Wake Forest did exactly what it was supposed to do against the FCS team on its schedule, wrapping up the nonconference portion of its schedule with an unblemished record.
Regardless of Elon’s standing as an FCS program, the Deacons’ performance — a 49-7 win and more than tripling the Phoenix in offensive yardage — was an impressive one Saturday.
Here are five takeaways from the game:
1. Newman’s surge
Wake Forest’s redshirt junior quarterback erupted again, this time becoming the third quarterback in program history to throw five touchdown passes in a game and the third quarterback to win seven of his first eight career starts for the Deacons.
Newman completed 27-of-35 passes for 351 yards against the Phoenix, was never sacked — though, his most-impressive play of the game might’ve been escaping a sack early in the third quarter — and only needed to play one drive in the second half to put this game away.
Coach Dave Clawson was bothered by the interception Newman threw in the end zone, but also said a few of his incompletions weren’t his fault. There’s room for further development for Newman within the Deacons’ offense, as the Graham product ranks in the top 10 of college football for passing yards (1,278) and TDs (12).
“Football is one of those things that, OK, just because you did something doesn’t mean that skill is cemented. You’ve gotta continue to work on it, fine-tune it, work it against different looks and we have the benefit of experience right now,” Clawson said.
2. Getting pressure early
Wake Forest had two sacks against Elon, down a tick from the four it had at Rice and six against North Carolina. That seemed to be expected, though, based on defensive coordinator Lyle Hemphill and Clawson’s appraisal of how quickly quarterback Davis Cheek could get rid of the ball.
What seemed to be a difference early in the game, though, was that the Deacons still got a few shots at Cheek and made him uncomfortable — to the point that he was 9 for 18 for 74 yards, 40 of those coming on Elon’s lone score.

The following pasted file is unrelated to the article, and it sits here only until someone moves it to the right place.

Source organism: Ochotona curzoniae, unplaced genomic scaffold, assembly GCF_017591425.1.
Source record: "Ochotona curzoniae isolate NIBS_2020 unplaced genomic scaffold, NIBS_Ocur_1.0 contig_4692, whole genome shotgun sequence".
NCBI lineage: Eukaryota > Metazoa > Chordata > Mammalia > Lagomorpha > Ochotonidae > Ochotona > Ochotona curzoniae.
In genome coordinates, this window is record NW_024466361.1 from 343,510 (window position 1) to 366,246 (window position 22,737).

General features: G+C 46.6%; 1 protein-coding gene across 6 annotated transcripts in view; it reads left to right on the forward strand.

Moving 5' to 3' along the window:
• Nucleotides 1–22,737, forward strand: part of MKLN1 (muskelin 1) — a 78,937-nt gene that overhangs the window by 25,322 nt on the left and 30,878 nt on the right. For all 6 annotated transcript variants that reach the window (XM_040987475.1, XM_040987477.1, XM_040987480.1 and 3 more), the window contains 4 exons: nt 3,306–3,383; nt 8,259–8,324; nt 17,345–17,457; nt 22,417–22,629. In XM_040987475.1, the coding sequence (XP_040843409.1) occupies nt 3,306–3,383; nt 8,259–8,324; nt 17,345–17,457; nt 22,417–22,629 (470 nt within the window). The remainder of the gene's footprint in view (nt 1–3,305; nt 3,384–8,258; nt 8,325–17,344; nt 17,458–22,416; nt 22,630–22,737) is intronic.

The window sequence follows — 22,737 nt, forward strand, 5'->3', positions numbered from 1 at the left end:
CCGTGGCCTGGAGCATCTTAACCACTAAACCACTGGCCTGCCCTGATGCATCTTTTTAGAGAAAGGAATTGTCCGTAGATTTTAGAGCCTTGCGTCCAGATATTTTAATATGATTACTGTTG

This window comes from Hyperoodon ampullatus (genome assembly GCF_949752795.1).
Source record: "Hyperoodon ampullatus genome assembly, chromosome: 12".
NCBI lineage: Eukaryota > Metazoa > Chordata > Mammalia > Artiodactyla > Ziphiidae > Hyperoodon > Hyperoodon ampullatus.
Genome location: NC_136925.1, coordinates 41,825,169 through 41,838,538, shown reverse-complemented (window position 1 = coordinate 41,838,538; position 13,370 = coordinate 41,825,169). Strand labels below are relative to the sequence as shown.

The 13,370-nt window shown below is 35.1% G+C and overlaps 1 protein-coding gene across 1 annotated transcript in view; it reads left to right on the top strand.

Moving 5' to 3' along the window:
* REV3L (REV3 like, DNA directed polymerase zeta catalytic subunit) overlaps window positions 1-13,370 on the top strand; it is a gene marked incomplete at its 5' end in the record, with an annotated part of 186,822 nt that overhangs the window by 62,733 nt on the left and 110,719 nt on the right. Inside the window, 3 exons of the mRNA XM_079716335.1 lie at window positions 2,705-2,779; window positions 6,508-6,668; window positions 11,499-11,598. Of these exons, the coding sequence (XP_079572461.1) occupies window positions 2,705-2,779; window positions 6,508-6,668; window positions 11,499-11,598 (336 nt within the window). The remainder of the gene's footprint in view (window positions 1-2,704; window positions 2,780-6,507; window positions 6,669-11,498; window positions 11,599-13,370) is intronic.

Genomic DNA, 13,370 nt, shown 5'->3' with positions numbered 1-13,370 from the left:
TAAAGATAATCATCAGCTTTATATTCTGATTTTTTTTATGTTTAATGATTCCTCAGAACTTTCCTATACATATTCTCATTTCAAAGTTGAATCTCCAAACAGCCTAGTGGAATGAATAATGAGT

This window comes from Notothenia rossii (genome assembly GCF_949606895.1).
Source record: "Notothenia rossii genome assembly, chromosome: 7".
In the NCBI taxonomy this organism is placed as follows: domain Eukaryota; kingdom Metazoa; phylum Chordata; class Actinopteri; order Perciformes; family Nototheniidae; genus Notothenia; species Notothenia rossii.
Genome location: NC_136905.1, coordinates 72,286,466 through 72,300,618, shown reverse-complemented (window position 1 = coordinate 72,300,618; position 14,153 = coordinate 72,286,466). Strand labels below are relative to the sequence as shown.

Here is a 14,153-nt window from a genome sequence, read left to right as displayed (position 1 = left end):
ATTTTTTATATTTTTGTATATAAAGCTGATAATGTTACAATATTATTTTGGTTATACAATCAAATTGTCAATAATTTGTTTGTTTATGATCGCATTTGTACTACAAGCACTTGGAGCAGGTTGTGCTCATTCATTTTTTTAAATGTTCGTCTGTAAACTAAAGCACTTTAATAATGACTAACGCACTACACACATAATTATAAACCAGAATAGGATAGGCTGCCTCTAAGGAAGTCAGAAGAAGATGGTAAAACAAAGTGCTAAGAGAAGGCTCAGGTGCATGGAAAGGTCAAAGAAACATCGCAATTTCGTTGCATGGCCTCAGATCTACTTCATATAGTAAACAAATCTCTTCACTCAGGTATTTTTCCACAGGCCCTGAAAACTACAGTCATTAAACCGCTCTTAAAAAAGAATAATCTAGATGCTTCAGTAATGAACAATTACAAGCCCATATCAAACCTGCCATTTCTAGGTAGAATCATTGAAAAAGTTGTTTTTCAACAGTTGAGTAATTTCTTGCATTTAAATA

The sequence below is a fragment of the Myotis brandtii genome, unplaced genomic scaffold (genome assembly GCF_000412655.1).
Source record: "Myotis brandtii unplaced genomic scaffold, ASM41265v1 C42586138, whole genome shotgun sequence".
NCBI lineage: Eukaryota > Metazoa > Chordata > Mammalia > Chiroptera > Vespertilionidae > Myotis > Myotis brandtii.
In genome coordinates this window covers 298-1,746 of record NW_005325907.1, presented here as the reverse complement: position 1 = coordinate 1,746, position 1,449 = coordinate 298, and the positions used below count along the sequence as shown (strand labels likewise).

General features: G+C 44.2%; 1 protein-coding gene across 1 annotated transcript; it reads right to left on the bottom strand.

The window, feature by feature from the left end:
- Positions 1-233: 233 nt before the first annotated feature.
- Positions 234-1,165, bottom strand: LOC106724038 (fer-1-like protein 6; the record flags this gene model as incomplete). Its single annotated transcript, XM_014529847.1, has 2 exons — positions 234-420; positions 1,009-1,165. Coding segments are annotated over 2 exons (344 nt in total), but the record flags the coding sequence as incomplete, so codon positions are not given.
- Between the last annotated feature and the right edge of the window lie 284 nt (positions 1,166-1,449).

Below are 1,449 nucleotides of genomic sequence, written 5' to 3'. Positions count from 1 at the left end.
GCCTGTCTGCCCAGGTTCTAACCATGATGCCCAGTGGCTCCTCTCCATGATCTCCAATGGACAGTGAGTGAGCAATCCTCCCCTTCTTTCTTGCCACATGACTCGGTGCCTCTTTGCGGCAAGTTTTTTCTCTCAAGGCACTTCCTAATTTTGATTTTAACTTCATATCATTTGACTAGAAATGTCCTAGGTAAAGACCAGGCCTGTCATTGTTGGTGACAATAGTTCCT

Justin Strnad and Shamar McCollum recorded sacks, both in the first half. Rondell Bothroyd and Luke Masterson also capitalized on pass rushes to deliver hits on Cheek early.
3. Top two receivers
Newman’s top two targets, Sage Surratt and Scotty Washington, are engaged in a heated — but friendly — back-and-forth of which can have more receiving yards.
So far, it’s 2-2. Washington had 141 yards on nine catches against Elon, and Surratt had 112 yards on eight catches. Surratt was Wake Forest’s receiving yards leader against Utah State and North Carolina; Washington led the Deacons at Rice.
“Obviously if one person has a good game, it’s on the other person to have a good game the next week,” Washington said. “But playing alongside a guy like Sage is tons of fun. We have a competition going between us, see who can get the most yards, so that’s what’s going on between us.
“We’re just having a bunch of fun playing together.”
4. Kenneth Walker III (again)
For the third straight game, the freshman running back led Wake Forest in rushing.
Walker had nine carries for 91 yards, scoring on an explosive 20-yard run in the third quarter, and added a 15-yard catch-and-run. On the same drive as his touchdown, he fumbled and was able to recover it — the only perceivable negative in his performance.
“He makes cuts, he makes people miss, he has good vision,” Clawson said of Walker. “He’s gotta protect it. … He’s a good football player, he’s a back. He’s got good vision and instincts, can make people miss, can catch the football. He’s improving without the ball, he’s getting better in protections and better overall with the offense. “
Wake Forest’s backfield also became whole again with the return of Cade Carney, who missed the last two games with an injury. He had seven carries for 39 yards, with Clawson saying he wanted Carney to get comfortable and gain confidence in recovering from his injury as the ACC opener looms.
5. A.T. Perry’s debut
Speaking of confidence, redshirt freshman A.T. Perry hauled in his first career catch and later his first career touchdown for the Deacons.
He’s a lanky 6-foot-5, 190-pounder who has flashed potential in spring and fall camp practices. Clawson said Perry has been “a little frustrated, wishing he’s played more,” so the 17-yard touchdown catch in the fourth quarter could be a boost.
“Coming in his freshman year, I was elected as his big brother. … It’s kind of been a rocky start in his time here, and I’m just real proud of him,” Washington said of Perry. “My first few years here, I feel like it was all about confidence, playing with confidence.
“And that took a little while, but now, just gotta take it how it comes.”